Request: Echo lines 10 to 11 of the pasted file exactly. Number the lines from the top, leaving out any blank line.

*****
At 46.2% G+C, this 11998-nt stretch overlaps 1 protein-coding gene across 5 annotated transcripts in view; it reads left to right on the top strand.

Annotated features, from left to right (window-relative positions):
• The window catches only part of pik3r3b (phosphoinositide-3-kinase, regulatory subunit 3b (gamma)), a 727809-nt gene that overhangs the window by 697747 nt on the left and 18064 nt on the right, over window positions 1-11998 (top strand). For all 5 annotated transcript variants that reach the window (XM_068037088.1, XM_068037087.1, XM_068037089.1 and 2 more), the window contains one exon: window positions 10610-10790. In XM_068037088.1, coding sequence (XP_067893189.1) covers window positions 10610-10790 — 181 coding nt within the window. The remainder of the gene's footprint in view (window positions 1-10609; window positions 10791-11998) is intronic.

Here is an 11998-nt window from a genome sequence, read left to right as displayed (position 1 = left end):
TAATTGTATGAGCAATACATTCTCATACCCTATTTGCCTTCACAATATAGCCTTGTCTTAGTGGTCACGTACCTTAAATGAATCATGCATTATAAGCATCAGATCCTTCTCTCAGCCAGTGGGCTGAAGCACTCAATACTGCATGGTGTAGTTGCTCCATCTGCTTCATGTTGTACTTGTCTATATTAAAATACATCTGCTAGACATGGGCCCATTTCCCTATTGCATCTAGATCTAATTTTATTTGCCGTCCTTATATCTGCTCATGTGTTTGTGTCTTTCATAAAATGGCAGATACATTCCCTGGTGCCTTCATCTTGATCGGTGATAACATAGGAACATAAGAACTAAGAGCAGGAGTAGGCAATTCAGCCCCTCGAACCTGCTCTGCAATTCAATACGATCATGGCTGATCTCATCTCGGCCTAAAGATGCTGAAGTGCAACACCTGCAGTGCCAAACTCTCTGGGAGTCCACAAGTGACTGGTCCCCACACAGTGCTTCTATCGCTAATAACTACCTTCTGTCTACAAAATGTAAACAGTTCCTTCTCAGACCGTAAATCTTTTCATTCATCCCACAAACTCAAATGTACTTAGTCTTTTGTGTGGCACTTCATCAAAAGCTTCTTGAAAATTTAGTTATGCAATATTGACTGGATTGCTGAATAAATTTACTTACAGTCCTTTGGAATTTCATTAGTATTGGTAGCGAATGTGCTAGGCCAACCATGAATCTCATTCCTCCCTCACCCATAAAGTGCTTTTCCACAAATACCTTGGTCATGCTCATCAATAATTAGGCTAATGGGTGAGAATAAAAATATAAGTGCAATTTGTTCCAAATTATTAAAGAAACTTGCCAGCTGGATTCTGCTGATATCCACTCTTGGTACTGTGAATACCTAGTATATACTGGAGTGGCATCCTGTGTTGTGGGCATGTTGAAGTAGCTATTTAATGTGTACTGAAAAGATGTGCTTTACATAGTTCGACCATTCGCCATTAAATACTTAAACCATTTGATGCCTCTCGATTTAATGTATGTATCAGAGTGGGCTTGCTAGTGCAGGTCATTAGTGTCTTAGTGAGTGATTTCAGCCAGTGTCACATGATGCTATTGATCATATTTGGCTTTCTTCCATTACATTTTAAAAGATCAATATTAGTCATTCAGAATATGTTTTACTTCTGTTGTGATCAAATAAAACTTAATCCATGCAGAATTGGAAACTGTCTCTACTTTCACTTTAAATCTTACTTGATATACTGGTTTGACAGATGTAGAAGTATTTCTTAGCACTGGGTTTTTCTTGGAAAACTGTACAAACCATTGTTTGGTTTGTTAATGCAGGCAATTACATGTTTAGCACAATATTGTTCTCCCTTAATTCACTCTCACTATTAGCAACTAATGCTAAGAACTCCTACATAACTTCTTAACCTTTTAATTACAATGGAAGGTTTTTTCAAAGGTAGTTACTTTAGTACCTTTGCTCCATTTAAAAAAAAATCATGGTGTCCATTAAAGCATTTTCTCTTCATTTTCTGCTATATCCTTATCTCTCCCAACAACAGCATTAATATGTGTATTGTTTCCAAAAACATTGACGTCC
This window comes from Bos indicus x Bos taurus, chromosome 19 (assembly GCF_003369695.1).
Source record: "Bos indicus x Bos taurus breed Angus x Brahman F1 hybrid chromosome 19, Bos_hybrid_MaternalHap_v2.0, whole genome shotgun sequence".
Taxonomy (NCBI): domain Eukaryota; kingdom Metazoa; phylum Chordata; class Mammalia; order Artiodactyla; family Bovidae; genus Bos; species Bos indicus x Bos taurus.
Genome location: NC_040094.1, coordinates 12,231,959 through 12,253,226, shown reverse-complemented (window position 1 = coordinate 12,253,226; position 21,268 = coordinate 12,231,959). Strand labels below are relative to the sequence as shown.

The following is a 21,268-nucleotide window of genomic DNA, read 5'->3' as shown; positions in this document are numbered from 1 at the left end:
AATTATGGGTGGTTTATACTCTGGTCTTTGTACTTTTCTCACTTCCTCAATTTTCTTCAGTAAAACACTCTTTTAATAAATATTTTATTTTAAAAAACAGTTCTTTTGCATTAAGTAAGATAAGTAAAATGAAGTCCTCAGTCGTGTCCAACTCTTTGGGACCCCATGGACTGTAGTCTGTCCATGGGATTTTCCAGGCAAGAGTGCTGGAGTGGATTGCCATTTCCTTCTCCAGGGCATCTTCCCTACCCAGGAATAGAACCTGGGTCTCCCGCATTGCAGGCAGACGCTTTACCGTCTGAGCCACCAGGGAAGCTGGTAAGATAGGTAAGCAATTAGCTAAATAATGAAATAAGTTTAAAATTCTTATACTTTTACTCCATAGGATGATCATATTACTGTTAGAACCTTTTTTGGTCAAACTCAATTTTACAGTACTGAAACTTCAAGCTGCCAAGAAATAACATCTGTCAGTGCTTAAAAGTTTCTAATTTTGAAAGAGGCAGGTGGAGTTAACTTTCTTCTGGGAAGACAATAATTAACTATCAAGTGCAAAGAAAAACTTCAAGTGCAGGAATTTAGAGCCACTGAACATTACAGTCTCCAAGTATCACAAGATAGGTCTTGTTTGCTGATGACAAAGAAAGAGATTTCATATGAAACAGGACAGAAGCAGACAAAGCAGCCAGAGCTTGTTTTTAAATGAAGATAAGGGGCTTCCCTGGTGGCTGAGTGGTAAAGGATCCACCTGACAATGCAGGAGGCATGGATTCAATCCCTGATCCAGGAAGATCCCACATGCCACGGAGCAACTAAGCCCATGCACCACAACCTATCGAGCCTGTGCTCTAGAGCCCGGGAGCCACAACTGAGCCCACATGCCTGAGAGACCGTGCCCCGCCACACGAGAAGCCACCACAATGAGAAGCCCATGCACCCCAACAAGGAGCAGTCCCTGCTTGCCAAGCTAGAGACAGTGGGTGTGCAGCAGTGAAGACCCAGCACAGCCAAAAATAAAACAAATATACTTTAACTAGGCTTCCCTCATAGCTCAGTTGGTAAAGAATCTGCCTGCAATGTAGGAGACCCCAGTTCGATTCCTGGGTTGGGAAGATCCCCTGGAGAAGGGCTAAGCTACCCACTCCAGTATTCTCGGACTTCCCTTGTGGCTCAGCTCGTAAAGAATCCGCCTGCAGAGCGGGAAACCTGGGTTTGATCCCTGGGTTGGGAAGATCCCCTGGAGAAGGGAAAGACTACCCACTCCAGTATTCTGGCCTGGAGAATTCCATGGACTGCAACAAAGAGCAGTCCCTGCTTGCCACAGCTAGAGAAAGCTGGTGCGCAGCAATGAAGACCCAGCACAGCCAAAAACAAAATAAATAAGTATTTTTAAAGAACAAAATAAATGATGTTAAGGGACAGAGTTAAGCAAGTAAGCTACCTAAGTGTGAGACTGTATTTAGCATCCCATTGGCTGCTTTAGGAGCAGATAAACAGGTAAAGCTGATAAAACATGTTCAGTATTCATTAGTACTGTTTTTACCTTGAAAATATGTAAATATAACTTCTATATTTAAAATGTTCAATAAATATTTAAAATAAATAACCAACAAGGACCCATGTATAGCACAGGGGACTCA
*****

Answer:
The following is a 21,268-nucleotide window of genomic DNA, read 5'->3' as shown; positions in this document are numbered from 1 at the left end:
AATTATGGGTGGTTTATACTCTGGTCTTTGTACTTTTCTCACTTCCTCAATTTTCTTCAGTAAAACACTCTTTTAATAAATATTTTATTTTAAAAAACAGTTCTTTTGCATTAAGTAAGATAAGTAAAATGAAGTCCTCAGTCGTGTCCAACTCTTTGGGACCCCATGGACTGTAGTCTGTCCATGGGATTTTCCAGGCAAGAGTGCTGGAGTGGATTGCCATTTCCTTCTCCAGGGCATCTTCCCTACCCAGGAATAGAACCTGGGTCTCCCGCATTGCAGGCAGACGCTTTACCGTCTGAGCCACCAGGGAAGCTGGTAAGATAGGTAAGCAATTAGCTAAATAATGAAATAAGTTTAAAATTCTTATACTTTTACTCCATAGGATGATCATATTACTGTTAGAACCTTTTTTGGTCAAACTCAATTTTACAGTACTGAAACTTCAAGCTGCCAAGAAATAACATCTGTCAGTGCTTAAAAGTTTCTAATTTTGAAAGAGGCAGGTGGAGTTAACTTTCTTCTGGGAAGACAATAATTAACTATCAAGTGCAAAGAAAAACTTCAAGTGCAGGAATTTAGAGCCACTGAACATTACAGTCTCCAAGTATCACAAGATAGGTCTTGTTTGCTGATGACAAAGAAAGAGATTTCATATGAAACAGGACAGAAGCAGACAAAGCAGCCAGAGCTTGTTTTTAAATGAAGATAAGGGGCTTCCCTGGTGGCTGAGTGGTAAAGGATCCACCTGACAATGCAGGAGGCATGGATTCAATCCCTGATCCAGGAAGATCCCACATGCCACGGAGCAACTAAGCCCATGCACCACAACCTATCGAGCCTGTGCTCTAGAGCCCGGGAGCCACAACTGAGCCCACATGCCTGAGAGACCGTGCCCCGCCACACGAGAAGCCACCACAATGAGAAGCCCATGCACCCCAACAAGGAGCAGTCCCTGCTTGCCAAGCTAGAGACAGTGGGTGTGCAGCAGTGAAGACCCAGCACAGCCAAAAATAAAACAAATATACTTTAACTAGGCTTCCCTCATAGCTCAGTTGGTAAAGAATCTGCCTGCAATGTAGGAGACCCCAGTTCGATTCCTGGGTTGGGAAGATCCCCTGGAGAAGGGCTAAGCTACCCACTCCAGTATTCTCGGACTTCCCTTGTGGCTCAGCTCGTAAAGAATCCGCCTGCAGAGCGGGAAACCTGGGTTTGATCCCTGGGTTGGGAAGATCCCCTGGAGAAGGGAAAGACTACCCACTCCAGTATTCTGGCCTGGAGAATTCCATGGACTGCAACAAAGAGCAGTCCCTGCTTGCCACAGCTAGAGAAAGCTGGTGCGCAGCAATGAAGACCCAGCACAGCCAAAAACAAAATAAATAAGTATTTTTAAAGAACAAAATAAATGATGTTAAGGGACAGAGTTAAGCAAGTAAGCTACCTAAGTGTGAGACTGTATTTAGCATCCCATTGGCTGCTTTAGGAGCAGATAAACAGGTAAAGCTGATAAAACATGTTCAGTATTCATTAGTACTGTTTTTACCTTGAAAATATGTAAATATAACTTCTATATTTAAAATGTTCAATAAATATTTAAAATAAATAACCAACAAGGACCCATGTATAGCACAGGGGACTCA